Ghanaian-American

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At first glance, Lauren Gohara’s painting at Touchstone Gallery looks almost like a Mondrian: Three rows of rectangles in bright colors fill up a white canvas. A read of the painting’s plaque, however, reveals a deeper meaning. The painting, titled “What the Bottom 40% Really Have,” is actually a representation of data collected by researchers about how people think wealth is distributed between each quintile of the population in the United States. The bottom row represents what participants thought would be a fair distribution. The middle row represents what they thought the actual wealth distribution was. And the top row shows how wealth is actually distributed. With just a brief explanation, Gohara’s pretty painting becomes a startling picture of wealth inequality in this country.

The painting is on display at America Is…, the new Touchstone exhibition showcasing art that asks and attempts to answer one question: What is America today?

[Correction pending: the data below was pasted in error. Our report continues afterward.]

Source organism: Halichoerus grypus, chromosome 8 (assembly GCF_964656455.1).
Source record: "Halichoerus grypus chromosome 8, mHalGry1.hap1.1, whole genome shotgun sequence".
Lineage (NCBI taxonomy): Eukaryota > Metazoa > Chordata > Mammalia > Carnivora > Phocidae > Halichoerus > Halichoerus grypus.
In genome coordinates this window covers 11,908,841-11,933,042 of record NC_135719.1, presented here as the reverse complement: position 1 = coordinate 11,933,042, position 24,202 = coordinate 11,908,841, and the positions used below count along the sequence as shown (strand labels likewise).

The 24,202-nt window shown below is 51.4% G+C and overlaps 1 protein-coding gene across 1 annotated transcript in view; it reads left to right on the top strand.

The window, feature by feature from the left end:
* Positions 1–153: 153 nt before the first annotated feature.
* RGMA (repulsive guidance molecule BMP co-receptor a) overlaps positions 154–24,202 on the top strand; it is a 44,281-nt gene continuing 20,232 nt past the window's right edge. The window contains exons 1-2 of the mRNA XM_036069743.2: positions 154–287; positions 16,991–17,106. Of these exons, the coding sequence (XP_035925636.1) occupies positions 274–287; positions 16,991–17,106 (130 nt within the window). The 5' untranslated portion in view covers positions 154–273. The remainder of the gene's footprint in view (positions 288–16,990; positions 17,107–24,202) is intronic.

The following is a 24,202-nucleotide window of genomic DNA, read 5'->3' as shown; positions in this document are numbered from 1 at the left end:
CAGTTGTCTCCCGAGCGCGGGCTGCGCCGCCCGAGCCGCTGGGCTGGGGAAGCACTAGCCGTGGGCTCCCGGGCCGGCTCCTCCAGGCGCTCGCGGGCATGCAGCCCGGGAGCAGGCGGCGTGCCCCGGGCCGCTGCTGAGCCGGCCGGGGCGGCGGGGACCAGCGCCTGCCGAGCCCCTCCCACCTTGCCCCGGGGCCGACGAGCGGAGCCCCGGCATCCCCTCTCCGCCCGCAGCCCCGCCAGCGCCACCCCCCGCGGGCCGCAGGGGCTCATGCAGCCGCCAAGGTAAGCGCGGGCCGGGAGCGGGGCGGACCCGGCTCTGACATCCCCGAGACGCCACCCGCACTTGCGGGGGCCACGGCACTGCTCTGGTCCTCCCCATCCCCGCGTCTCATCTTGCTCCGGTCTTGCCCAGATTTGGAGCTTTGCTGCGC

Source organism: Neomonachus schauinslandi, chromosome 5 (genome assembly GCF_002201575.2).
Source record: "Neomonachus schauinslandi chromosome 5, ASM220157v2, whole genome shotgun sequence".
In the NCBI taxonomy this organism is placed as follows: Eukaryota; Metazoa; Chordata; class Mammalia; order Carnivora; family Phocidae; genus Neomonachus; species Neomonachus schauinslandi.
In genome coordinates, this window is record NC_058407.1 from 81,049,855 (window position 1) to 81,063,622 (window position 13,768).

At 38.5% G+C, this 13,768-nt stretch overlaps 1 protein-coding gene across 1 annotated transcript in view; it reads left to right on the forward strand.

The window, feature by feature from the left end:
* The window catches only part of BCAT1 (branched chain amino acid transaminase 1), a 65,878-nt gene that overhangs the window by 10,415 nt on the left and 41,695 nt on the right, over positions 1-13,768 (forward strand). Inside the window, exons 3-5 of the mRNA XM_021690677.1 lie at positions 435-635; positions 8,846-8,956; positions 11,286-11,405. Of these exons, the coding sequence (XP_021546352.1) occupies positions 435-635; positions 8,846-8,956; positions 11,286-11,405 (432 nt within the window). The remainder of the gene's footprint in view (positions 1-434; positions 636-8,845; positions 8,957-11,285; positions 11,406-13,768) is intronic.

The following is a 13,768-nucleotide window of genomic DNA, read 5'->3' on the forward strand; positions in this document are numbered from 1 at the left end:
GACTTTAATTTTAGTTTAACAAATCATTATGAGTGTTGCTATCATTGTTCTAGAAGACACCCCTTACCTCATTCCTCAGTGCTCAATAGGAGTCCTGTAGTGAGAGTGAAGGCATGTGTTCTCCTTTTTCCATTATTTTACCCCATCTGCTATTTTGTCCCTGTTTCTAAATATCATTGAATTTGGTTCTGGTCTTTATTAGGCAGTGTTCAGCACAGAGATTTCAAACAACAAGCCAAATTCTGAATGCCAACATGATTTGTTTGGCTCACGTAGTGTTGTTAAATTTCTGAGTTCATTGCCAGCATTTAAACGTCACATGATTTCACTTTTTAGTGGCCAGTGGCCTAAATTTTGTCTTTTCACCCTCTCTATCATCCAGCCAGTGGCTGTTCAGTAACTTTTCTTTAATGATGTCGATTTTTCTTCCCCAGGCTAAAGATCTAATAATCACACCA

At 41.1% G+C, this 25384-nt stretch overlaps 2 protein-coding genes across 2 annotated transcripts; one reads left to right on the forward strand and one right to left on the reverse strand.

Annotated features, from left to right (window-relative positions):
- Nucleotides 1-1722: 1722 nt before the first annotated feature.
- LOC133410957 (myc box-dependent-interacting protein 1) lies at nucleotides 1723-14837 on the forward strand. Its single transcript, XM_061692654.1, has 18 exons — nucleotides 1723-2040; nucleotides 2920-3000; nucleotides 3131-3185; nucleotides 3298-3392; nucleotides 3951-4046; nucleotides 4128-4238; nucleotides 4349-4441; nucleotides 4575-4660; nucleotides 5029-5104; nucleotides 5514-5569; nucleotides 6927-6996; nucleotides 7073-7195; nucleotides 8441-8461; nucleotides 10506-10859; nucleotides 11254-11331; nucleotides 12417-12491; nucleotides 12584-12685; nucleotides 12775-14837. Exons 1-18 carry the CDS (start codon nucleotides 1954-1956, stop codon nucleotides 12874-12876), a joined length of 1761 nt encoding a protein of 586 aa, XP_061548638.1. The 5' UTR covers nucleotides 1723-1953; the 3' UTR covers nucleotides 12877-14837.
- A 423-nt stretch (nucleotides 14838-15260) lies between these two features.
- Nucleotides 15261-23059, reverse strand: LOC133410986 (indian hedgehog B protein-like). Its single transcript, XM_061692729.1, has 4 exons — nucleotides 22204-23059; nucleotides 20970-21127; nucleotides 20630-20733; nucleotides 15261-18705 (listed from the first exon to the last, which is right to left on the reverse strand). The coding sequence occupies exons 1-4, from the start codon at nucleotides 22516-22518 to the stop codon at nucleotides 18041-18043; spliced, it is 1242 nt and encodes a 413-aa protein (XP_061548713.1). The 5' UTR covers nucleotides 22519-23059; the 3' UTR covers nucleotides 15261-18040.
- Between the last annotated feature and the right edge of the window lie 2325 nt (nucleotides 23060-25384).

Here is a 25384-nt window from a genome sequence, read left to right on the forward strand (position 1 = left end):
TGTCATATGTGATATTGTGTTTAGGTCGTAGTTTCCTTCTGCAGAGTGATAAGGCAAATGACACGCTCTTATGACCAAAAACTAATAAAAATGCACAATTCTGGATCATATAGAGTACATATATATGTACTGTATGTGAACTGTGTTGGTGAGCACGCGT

A panel of four jurors selected each of the 51 pieces filling the gallery from more than 2,000 entries. The jurors chose them as the submissions that best contribute to the ever-evolving conversation about our national identity. The number 51 is just a coincidence, not a reference to the number of American states plus the District—gallery director Ksenia Grishkova says the gallery “would never try to meet a specific quota or number for this kind of thing.”

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The jurors are each art experts located in different areas of the U.S., which Grishkova says was meant to encourage submissions that capture “viewpoints from each region.” Even though entries came from across the nation, none of the jurors are from the DMV, and there was no indication of where a particular artist was from during the judging process, Gishkova proudly shares that 20 of the 48 selected artists are from the D.C. area.